Classic Greek Winter Salad

October 29, 2015

Greek winter salad , cabbage and carrotWe all have heard of the famous Greek Salad know as horiatiki in Greek. It is basically a salad with tomatoes, cucumber, feta and some other condiments, but tomatoes are tasteless in the winter so in the cold months, Greeks eat 2 types of salads: green salads (prasini salata) or cabbage and carrot salad (lahano-karoto). It is a simple salad and you can add other ingredients such as apples, pomegranate seeds and walnuts as I did here for a festive holiday salad. The classic version is perfect when accompanied with crumbled feta.

This salad obviously has a high nutritional value. The cabbage belongs to the cruciferous family, these vegetables are rich in phytochemicals, compounds that are produced by plants. They are associated with a reduced risk of cancer by stopping the growth of tumors. It also seems that these substances detoxify carcinogens before they cause any damage. They are also associated with reduced risk of cardiovascular disease. Carrots are are alos rich in the phytochemical beta-carotene. With the addition of antioxidant rich olive oil and lemon juice which is a great source of vitamin C which is also an antioxidant, you have one of the healthiest salads around.

Classic Greek Winter Salad

Yield: 6-7 servings

Classic Greek Winter Salad

Ingredients

  • 10 cups of shredded cabage (about 1 ½ pounds or 700 grams)
  • 4 carrots shredded
  • 4 tablespoons olive oil
  • 3-4 tablespoons lemon juice
  • 1 garlic clove minced
  • 1/2 teaspoon salt
  • Kalamata olives

Instructions

  1. Use a shredder to shred cabbage or slice thinly with a knife. Soak in water, rinse and dry.
  2. Shred the carrots.
  3. In a jar or small bowl mix the olive oil, lemon juice and minced garlic.
  4. Place cabbage and carrots in a large bowl, pour the dressing and add the salt. Toss the salad (it will reduce in volume).
  5. Add the olives on top.

Photo by Elena Paravantes

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11 Comments

  • Reply Carla October 29, 2015 at 2:32 pm

    Looks really good! What is the purpose of soaking and rinsing the cabbage?

    • Reply Elena Paravantes RD October 29, 2015 at 2:37 pm

      Thanks Carla! It’s just to wash it.

  • Reply Caterina October 30, 2015 at 1:58 pm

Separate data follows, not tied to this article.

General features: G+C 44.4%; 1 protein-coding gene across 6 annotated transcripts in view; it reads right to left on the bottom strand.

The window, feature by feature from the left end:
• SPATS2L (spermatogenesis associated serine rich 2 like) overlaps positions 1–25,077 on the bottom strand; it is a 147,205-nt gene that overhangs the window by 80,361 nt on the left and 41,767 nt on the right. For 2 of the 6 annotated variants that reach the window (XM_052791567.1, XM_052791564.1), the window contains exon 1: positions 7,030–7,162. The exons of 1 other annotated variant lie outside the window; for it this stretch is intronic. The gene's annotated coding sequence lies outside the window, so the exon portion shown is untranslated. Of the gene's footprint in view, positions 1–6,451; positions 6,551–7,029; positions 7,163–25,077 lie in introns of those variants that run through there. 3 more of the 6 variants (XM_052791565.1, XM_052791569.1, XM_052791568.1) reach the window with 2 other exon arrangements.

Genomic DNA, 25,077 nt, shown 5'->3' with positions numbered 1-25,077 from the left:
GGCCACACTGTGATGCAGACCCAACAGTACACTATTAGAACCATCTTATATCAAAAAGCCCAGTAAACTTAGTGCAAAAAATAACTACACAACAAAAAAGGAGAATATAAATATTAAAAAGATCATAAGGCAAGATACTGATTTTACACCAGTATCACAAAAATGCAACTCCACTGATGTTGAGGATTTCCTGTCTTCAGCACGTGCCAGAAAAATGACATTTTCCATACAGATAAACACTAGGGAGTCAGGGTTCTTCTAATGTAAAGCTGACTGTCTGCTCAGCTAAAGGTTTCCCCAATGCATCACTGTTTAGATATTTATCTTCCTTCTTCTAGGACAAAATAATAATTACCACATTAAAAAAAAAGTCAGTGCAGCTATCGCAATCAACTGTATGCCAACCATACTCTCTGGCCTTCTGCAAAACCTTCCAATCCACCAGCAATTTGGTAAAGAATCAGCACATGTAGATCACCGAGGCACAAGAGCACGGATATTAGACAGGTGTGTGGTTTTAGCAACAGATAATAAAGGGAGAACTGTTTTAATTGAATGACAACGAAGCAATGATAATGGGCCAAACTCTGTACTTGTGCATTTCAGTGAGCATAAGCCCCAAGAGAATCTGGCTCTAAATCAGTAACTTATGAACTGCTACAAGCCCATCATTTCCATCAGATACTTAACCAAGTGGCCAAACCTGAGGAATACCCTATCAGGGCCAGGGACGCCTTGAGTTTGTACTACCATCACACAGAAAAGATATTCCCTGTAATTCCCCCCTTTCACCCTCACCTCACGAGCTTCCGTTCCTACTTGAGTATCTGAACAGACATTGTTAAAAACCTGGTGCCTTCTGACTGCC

I prefer the “politiki” version of this salad, where you also add a finely chopped bell pepper and a bunch of chopped celery leaves.
    I then sprinkle salt and rub everything together, finally add white balsamic vinegar and olive oil.
    I let everything stay in the fridge overnight, so that the salad marinades in the vinegar and olive oil.
    Tastes delicious with all pulses, above all chickpeas.

    • Reply Elena Paravantes RD November 2, 2015 at 6:43 am

      Yes, there are several versions of this classic salad. It tastes more “marinated” the next day and has the more soft “coleslaw” like texture, if that is what you are going for. But we have always served it fresh (maybe a couple hours) with a bit of crunchiness, otherwise it looks mushy and changes color.

  • Reply Katina Vaselopulos October 31, 2015 at 3:18 am

    Looks wonderful! Fresh, crisp, and inviting!

    • Reply Elena Paravantes RD October 31, 2015 at 8:34 am

      Thanks Katina!

  • Reply Beth October 31, 2015 at 8:58 pm

    Looks great – just the thing now it is fall. How long will it keep in the fridge? There is only my husband and myself so even if I halve the recipe it might last us a couple of days.

    • Reply Elena Paravantes RD November 2, 2015 at 6:44 am

      Hi Beth. A couple of days. After a few hours it will have a softer, coleslaw like texture, still tastes good but is not really crunchy.

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  • Reply Dorothy February 13, 2018 at 7:34 pm

    We had this salad in a small village on Crete. It had just hint of sweet taste. We tried to make it with rice vinegar, not luck. Could there had been sugar added? It was so good that’s why I’m trying to make it now that we are back home in the states. The kitchen lady said just olive oil and vinegar but what KIND of vinegar…..we forgot to ask,

    • Reply Elena March 22, 2018 at 6:24 am

      Hi Dorothy, Red wine vinegar is used.

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